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Construction Systems in Australia

The term 'construction system' refers to the way a home is built – that is, the materials and methods used to construct its foundations, floor, walls, and roof.

Repairs, replacements or building failure – that’s the price you pay if you don’t pick the right combination of materials for your construction project.

The primary components of a building’s structural system are its foundation system and framing system. The type selected for either is contingent to many factors, including building’s use, desired height, soil conditions of the site, local building codes, and available materials.

There are several different construction systems which are typically put into three categories – lightweight, such as timber or light steel-framed construction systems, medium weight, such as solid timber, and heavy weight or high mass, such as concrete block. Each has its benefits and constraints.

In Australia, the four traditional building systems are:

Timber Frame

The timber framed house can be applied to one or more storeys.

The external surface can be clad with timber or manufactured weatherboards and panelling, or acrylic render can be applied.

Structural load bearing is performed by the timber frame.

Brick Veneer

The brick walls are a façade anchored with brick ties to a timber or steel frame. The frame performs the structural load bearing work supporting he roof, ceiling and wall linings.

A cavity space is provided between the frame and brick wall. This cavity acts as a moisture barrier.

Cavity Brick (double brick)

Cavity brick construction is two brick walls standing side by side separated by a cavity, tied together with brick ties that cross the cavity and embedded into the mortar joints. Floors can be either concrete slab or timber.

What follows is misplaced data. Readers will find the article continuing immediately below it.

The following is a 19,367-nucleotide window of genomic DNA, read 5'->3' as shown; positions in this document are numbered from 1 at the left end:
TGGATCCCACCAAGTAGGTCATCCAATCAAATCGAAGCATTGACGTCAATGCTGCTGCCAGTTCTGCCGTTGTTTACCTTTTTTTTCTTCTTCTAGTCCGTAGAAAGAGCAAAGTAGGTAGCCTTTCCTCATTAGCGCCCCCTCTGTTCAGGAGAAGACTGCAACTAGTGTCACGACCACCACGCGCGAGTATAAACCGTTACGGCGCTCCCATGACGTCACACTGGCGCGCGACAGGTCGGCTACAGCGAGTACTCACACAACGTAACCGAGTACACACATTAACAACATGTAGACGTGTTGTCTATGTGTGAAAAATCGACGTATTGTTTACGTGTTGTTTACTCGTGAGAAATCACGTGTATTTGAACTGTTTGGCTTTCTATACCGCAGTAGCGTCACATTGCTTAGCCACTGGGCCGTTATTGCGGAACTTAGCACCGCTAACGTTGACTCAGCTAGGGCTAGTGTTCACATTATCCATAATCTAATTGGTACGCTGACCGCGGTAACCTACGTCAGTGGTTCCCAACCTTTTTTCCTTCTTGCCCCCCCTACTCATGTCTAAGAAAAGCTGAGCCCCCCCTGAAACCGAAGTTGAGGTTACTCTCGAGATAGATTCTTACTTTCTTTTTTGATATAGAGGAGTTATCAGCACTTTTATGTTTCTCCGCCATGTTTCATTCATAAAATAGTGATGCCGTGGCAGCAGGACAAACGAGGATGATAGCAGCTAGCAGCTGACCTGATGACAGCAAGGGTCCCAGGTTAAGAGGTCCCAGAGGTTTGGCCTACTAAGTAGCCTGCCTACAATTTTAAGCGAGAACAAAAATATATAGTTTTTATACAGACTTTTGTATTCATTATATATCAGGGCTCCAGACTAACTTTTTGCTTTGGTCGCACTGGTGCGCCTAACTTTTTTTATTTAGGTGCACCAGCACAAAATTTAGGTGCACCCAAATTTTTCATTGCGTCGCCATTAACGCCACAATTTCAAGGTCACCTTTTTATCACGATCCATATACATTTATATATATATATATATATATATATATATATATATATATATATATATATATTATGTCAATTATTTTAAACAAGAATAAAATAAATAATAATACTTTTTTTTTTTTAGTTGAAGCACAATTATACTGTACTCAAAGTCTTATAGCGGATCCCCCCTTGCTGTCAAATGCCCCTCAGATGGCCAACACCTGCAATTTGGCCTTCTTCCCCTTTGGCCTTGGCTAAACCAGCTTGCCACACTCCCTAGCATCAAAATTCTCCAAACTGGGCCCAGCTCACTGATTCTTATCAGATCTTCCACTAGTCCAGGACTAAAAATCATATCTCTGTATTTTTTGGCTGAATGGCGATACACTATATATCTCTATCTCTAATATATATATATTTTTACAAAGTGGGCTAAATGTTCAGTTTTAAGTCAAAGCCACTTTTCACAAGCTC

Hollow Concrete Block Mansory

Reinforcing and grout is usually applied to specific vertical cores, lintels and a top perimeter bond beam. Walls can be cement or acrylic rendered on one or both sides or simply painted to reduce costs. Alternatively, plasterboard linings can be applied to the internal surface.

How to choose?

When it comes to choosing a construction system, here is a non-exhaustive list of factors to be considered:

  • Climate,

  • Geographic location,

  • Desired style and/or appearance,

  • Distance from the source of supply and available transportation,

  • Availability of skills and materials,

  • Ease and speed of construction,

  • Maintenance requirements of materials,

  • Durability,

  • Thermal characteristics,

  • Energy consumption,

  • Environmental impact,

  • Cost-effectiveness,

  • Market perceptions and familiarity with the given product.

This list makes the challenge even bigger. It proves that your situation is unique – there is no single best solution. The combination of construction materials you choose depends on the ultimate goal of your project, available resources, and industry requirements.


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